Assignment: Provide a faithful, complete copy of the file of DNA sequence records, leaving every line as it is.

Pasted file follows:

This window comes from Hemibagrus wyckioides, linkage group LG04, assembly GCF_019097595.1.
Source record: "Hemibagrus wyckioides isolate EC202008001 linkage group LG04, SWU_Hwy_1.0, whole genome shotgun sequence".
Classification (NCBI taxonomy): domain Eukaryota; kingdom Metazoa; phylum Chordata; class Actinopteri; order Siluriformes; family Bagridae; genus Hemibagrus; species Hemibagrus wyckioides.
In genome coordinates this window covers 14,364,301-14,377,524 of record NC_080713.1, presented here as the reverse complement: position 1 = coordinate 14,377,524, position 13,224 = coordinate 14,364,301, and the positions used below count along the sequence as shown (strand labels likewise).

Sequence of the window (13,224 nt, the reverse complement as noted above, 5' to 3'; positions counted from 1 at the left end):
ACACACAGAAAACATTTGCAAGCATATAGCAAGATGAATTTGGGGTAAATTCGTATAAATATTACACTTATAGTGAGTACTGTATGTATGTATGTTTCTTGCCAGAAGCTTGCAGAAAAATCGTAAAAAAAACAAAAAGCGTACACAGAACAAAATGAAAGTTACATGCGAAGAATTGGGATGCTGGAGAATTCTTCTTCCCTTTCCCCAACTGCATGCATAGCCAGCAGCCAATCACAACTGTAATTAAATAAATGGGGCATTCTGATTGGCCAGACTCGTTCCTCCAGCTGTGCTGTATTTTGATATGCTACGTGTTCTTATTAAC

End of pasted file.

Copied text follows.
This window comes from Hemibagrus wyckioides, linkage group LG04, assembly GCF_019097595.1.
Source record: "Hemibagrus wyckioides isolate EC202008001 linkage group LG04, SWU_Hwy_1.0, whole genome shotgun sequence".
Classification (NCBI taxonomy): domain Eukaryota; kingdom Metazoa; phylum Chordata; class Actinopteri; order Siluriformes; family Bagridae; genus Hemibagrus; species Hemibagrus wyckioides.
In genome coordinates this window covers 14,364,301-14,377,524 of record NC_080713.1, presented here as the reverse complement: position 1 = coordinate 14,377,524, position 13,224 = coordinate 14,364,301, and the positions used below count along the sequence as shown (strand labels likewise).

Sequence of the window (13,224 nt, the reverse complement as noted above, 5' to 3'; positions counted from 1 at the left end):
ACACACAGAAAACATTTGCAAGCATATAGCAAGATGAATTTGGGGTAAATTCGTATAAATATTACACTTATAGTGAGTACTGTATGTATGTATGTTTCTTGCCAGAAGCTTGCAGAAAAATCGTAAAAAAAACAAAAAGCGTACACAGAACAAAATGAAAGTTACATGCGAAGAATTGGGATGCTGGAGAATTCTTCTTCCCTTTCCCCAACTGCATGCATAGCCAGCAGCCAATCACAACTGTAATTAAATAAATGGGGCATTCTGATTGGCCAGACTCGTTCCTCCAGCTGTGCTGTATTTTGATATGCTACGTGTTCTTATTAAC